Strange Culture (2007)



Critic Consensus: No consensus yet.

Movie Info

Filmmaker Lynn Hershman-Leeson examines a strange miscarriage of justice amplified by post-9/11 hysteria in this imaginative fusion of documentary and docudrama. Steve Kurtz is an artist and political activist who was an associate professor at the State University of New York's Buffalo campus and a member of a politically oriented creative collective known as the Critical Art Ensemble. In the spring of 2004, Kurtz was preparing an installation of pieces commenting on the potential dangers of … More

Rating: Unrated
Genre: Documentary, Drama, Special Interest
Directed By: ,
Written By: Lynn Hershman Leeson, Lynn Hershman-Leeson
In Theaters:
On DVD: Mar 25, 2008



as Hope Kurtz

as Steve Kurtz

as Steve Kurtz

as Robert Ferrell

as Phil, Phil/Lynn Hers...
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Critic Reviews for Strange Culture

All Critics (25) | Top Critics (10)

As sad as it is to realize that youth activism in this country is dead, it's sadder still to find yourself agreeing that they have a point.

Full Review… | November 9, 2007
Los Angeles Times
Top Critic

Somewhere between documentary and dramatization, fact and impression, Strange Culture molds one manâ(TM)s tragedy into an engrossing narrative experiment.

October 5, 2007
New York Times
Top Critic

A terrible personal tragedy and a penetrating case study in the intolerance and paranoia that still surrounds avant-garde art in America.

Full Review… | October 4, 2007
Top Critic

Slipping in and out of character, variously embodying, studying, and commenting on their counterparts, the actors manage both dramatic reenactment and its deconstruction with aplomb.

Full Review… | October 2, 2007
Village Voice
Top Critic

Echoing the 2006 Oscar-winning German film The Lives of Others, Leeson's film is a scary testament to the power of fear.

Full Review… | September 14, 2007
Seattle Times
Top Critic

The real-life events chronicled in Strange Culture support the argument that the federal government is more inclined to create fear than contain it.

Full Review… | September 8, 2007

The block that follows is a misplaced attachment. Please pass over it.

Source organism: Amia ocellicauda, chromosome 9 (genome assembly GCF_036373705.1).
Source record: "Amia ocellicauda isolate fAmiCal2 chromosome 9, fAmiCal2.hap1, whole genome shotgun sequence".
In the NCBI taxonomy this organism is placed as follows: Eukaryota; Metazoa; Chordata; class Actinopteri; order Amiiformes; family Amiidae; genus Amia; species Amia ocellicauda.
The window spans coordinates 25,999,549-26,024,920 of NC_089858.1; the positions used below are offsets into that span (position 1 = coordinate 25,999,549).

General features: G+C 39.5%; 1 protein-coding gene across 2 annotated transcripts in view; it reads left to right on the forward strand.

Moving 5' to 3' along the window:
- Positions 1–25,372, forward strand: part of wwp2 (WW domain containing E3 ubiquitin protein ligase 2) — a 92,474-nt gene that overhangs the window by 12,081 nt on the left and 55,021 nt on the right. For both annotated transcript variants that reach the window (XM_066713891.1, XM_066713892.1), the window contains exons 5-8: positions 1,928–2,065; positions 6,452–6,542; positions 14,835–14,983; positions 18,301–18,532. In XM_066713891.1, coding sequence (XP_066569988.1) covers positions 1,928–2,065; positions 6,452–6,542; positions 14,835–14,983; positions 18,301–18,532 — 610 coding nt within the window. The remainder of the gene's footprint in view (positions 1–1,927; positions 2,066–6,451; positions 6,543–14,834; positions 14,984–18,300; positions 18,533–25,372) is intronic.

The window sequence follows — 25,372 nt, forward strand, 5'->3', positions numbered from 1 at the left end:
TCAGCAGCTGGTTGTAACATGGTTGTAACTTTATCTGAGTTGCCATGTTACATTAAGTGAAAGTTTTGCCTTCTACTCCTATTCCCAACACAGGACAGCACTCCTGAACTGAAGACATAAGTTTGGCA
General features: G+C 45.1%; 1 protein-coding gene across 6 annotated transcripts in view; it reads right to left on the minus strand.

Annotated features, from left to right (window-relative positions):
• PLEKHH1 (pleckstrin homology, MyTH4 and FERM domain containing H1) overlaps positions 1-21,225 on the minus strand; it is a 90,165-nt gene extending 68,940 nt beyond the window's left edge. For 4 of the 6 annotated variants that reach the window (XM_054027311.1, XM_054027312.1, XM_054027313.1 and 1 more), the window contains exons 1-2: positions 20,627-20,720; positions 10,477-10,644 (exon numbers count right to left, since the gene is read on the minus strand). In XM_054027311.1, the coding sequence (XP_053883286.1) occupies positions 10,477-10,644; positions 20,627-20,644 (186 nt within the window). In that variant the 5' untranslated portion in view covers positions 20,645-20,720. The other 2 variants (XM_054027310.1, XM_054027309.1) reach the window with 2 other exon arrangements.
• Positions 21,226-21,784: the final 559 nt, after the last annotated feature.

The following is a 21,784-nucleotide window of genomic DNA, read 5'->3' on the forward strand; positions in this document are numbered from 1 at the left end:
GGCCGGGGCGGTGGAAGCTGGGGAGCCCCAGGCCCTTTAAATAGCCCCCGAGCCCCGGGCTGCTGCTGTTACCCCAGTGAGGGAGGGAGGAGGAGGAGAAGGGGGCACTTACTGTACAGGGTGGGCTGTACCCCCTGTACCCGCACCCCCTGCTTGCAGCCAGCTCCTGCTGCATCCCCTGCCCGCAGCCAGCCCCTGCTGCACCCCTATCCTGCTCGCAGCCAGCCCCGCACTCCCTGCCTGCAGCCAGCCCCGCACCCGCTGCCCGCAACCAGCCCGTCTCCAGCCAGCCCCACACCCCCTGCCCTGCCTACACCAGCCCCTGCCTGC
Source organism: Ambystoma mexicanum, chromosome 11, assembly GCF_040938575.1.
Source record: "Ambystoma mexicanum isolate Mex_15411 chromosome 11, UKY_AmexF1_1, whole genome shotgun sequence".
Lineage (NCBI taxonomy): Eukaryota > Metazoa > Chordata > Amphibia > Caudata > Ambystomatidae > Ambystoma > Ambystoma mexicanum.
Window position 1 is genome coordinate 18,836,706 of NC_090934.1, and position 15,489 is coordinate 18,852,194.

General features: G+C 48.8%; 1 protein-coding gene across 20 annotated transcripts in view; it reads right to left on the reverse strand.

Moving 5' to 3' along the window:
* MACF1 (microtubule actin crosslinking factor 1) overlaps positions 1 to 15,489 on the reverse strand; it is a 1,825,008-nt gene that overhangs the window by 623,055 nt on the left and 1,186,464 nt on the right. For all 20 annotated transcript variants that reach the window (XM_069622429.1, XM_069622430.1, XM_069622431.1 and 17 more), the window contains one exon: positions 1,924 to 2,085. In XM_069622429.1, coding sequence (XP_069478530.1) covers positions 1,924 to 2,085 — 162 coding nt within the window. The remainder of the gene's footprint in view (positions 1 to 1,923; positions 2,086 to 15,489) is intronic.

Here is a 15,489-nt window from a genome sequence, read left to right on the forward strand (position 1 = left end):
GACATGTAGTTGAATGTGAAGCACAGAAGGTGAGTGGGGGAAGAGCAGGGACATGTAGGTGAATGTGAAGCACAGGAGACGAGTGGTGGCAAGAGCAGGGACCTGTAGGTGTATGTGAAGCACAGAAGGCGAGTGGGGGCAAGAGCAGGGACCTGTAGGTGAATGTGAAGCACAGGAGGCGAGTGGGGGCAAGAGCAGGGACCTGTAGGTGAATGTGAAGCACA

Chicago Reader
Top Critic

Audience Reviews for Strange Culture


[font=Century Gothic]On May 11, 2004, SUNY Buffalo professor Steve Kurtz was preparing an exhibit for the Critical Art Ensemble at the Massachusetts Museum of Contemporary Art on genetically engineered food when his wife of 27 years, Hope, died suddenly. Authorities investigating at his home found petri dishes and legally purchased bacteria and - I believe the technical term is - freaked out and cried terrorism.[/font]
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[font=Century Gothic]"Strange Culture" is a movie stemming from that incident which includes interviews, news footage and video that one person was clear-minded enough to have of their being subpoenaed but it mostly consists of reconstructions. Other recent films like "The Road to Guantanamo" and "Touching the Void" went a similar route, because talking heads could not capture the visual impact of those stories. Here, it is because Kurtz cannot discuss certain details pertaining to his case. So, he and his wife are portrayed respectively by Thomas Jay Ryan and Tilda Swinton who also comment as themselves.[/font]
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[font=Century Gothic]The movie is doubly scary as it is not only about an innocent man being accused of terrorism but also shows how badly the FBI blundered through the case. But I am doubtful their interest in the case is because of Kurtz's activism against genetically engineered food.(Director Lynn Hershman-Leeson dealt with theoretical science in "Conceiving Ada" and "Teknolust.") And I am not sure how much of an issue genetically engineered food really is, but more information would not hurt.[/font]
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Walter M.

Super Reviewer

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